8. Trish

    Trish Moderator Staff Member

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    This is one of a series of articles about ME/CFS just published by David Marks on his blog.

    The rest are focused on the history and problems with the Wessely school BPS model, discussed on this thread:
    https://www.s4me.info/threads/articles-by-david-f-marks.19512/
    Those other articles are pretty good, I think.

    However, I'm less impressed by this attempt to create a biological model. The research papers he discusses are not all of high quality. I think it's better for a psychologist to stick to his area of expertise, not try to create biological theories. His theory of 'breakdown of homeostasis' seems to me to be just saying, something in the nervous system, endocrine system, and/or immune system, is out of balance, which doesn't advance understanding at a deep enough level to be useful.
     
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  9. alex3619

    alex3619 Senior Member (Voting Rights)

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    I was discussing the general concept of homeostasis failure about CFS in the 90s, and probably mentioned it a few times on Phoenix Rising. To be new we need specifics, including testable predictions, and not just an overview of current hypotheses. As a general concept I think its likely to be valid, just as it was in the 90s. Scientific advances need more than that.

    This seems to be a high level umbrella concept, useful for talking points only.
     
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  10. TiredSam

    TiredSam Moderator Staff Member

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    According to Barbara Ehrenreich (Natural Causes) homeostasis is just another dodgy concept that has been accepted without much question since it was coined about 100 years ago. Your cells do what they want and go to war with each other without reference to you or anything you do. Macrophages actively promote the spread of tumors. Autoimmune diseases happen. The image of the body as a harmonious whole which we should all be striving for is a great way of selling diets, fitness regimes, supplements and persuading people to participate in pointless medical rituals, but it's only one model. Another is one of various parties constantly at war with each other. So first prove that homeostasis / equilibrium is a thing, then we can talk about whether a breakdown in this thing is the cause of ME.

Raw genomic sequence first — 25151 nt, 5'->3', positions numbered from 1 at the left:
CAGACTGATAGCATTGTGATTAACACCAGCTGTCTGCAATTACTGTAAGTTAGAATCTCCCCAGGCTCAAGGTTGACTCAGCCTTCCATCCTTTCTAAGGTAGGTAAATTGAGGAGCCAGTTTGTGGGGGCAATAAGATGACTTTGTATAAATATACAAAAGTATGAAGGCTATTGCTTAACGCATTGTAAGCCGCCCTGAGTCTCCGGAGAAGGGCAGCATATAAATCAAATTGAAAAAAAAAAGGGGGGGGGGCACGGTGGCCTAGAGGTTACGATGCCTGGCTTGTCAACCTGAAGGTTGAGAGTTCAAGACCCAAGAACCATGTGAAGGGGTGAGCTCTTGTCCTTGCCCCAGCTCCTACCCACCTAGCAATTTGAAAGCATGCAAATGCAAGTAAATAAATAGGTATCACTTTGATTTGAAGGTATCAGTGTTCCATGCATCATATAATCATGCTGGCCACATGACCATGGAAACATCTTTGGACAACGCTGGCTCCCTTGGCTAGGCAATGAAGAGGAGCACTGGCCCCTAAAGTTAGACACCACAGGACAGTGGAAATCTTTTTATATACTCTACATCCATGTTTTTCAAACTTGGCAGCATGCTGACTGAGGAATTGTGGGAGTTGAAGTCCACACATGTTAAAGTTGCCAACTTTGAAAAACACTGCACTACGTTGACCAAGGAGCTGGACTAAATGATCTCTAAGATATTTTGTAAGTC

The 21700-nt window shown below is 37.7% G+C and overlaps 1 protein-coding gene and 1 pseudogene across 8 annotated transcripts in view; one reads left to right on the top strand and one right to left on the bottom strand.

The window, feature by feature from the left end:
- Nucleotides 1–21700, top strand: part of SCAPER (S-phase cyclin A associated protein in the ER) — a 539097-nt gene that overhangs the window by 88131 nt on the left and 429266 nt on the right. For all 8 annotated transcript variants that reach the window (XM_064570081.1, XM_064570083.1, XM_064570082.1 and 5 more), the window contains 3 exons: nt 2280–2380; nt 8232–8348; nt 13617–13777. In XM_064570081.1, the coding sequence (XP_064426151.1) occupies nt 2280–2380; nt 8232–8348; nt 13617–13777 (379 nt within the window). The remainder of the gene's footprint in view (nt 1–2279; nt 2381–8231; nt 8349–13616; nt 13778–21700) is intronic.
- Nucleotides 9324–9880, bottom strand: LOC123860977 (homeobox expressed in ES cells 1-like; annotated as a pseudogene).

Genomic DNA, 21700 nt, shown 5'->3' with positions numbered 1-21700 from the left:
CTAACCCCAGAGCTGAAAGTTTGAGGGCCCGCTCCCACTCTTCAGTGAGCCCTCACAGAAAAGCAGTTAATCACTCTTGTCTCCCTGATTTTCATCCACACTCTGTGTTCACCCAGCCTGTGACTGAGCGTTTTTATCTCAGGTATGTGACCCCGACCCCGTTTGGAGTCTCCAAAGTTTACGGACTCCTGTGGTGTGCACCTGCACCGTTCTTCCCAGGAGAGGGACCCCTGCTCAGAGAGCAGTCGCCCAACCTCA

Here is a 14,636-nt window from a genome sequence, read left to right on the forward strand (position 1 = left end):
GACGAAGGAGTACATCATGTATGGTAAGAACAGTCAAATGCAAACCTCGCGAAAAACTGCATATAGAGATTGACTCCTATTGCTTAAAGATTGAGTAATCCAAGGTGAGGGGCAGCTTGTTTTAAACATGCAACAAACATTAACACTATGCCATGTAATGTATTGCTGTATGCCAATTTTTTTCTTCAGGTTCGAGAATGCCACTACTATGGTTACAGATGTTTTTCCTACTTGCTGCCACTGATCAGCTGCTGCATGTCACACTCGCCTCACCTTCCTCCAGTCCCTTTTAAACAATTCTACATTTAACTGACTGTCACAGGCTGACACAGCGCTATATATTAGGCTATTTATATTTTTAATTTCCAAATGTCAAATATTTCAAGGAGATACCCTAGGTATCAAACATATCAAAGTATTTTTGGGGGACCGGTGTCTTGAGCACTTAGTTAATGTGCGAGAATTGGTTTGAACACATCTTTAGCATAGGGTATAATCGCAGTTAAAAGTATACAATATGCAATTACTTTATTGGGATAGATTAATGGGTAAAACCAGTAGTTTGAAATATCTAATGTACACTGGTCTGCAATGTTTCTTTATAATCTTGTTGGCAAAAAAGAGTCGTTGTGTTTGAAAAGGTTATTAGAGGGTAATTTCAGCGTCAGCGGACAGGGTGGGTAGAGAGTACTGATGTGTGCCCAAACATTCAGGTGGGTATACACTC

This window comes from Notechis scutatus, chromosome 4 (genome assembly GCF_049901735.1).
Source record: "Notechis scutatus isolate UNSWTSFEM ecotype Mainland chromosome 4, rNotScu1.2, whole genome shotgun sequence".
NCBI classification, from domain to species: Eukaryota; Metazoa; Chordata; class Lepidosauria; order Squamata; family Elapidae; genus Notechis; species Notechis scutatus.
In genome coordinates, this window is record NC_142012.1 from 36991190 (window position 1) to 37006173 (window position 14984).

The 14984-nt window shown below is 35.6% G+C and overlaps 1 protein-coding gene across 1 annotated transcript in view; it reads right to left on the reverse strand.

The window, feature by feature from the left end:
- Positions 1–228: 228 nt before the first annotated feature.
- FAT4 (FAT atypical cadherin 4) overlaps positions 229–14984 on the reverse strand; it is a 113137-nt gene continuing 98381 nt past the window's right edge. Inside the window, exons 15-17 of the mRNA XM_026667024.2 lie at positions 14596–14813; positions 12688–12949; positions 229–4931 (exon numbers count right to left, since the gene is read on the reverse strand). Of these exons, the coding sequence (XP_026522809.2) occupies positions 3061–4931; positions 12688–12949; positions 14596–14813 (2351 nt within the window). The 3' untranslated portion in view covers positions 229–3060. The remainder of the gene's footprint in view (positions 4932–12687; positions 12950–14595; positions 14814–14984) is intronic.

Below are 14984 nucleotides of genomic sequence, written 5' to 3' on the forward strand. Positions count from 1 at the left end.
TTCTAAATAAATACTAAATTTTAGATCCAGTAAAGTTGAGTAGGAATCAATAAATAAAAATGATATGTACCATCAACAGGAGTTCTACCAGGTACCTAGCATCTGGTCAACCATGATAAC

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  11. alex3619

    alex3619 Senior Member (Voting Rights)

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    That is why you need specific testable mechanisms. Homeostasis is just a term for set points and feedback and feedforward loops in a complex system. Its the specific mechanisms that matter when you want to advance the science or find ways to intervene.

    In engineering you might have a sensor connected to an effector mechanism that lowers something when it gets too high, or the reverse. The complication in biological systems is there is not always a sensor nor specific signal, organic molecules often act as their own sensors and effector mechanisms by altering chemical reactions as the concentration changes, including local concentrations (which may not match blood concentrations); this is further complicated by all sorts of mechanisms including enzymatic thresholds, epigenetic changes and so on. These concepts have their place in introducing the topic, but advances come when you go much deeper and make specific testable predictions.
     
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  12. Sean

    Sean Senior Member (Voting Rights)

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    Assume the body is a set of Lego blocks, and suddenly everything fits into place.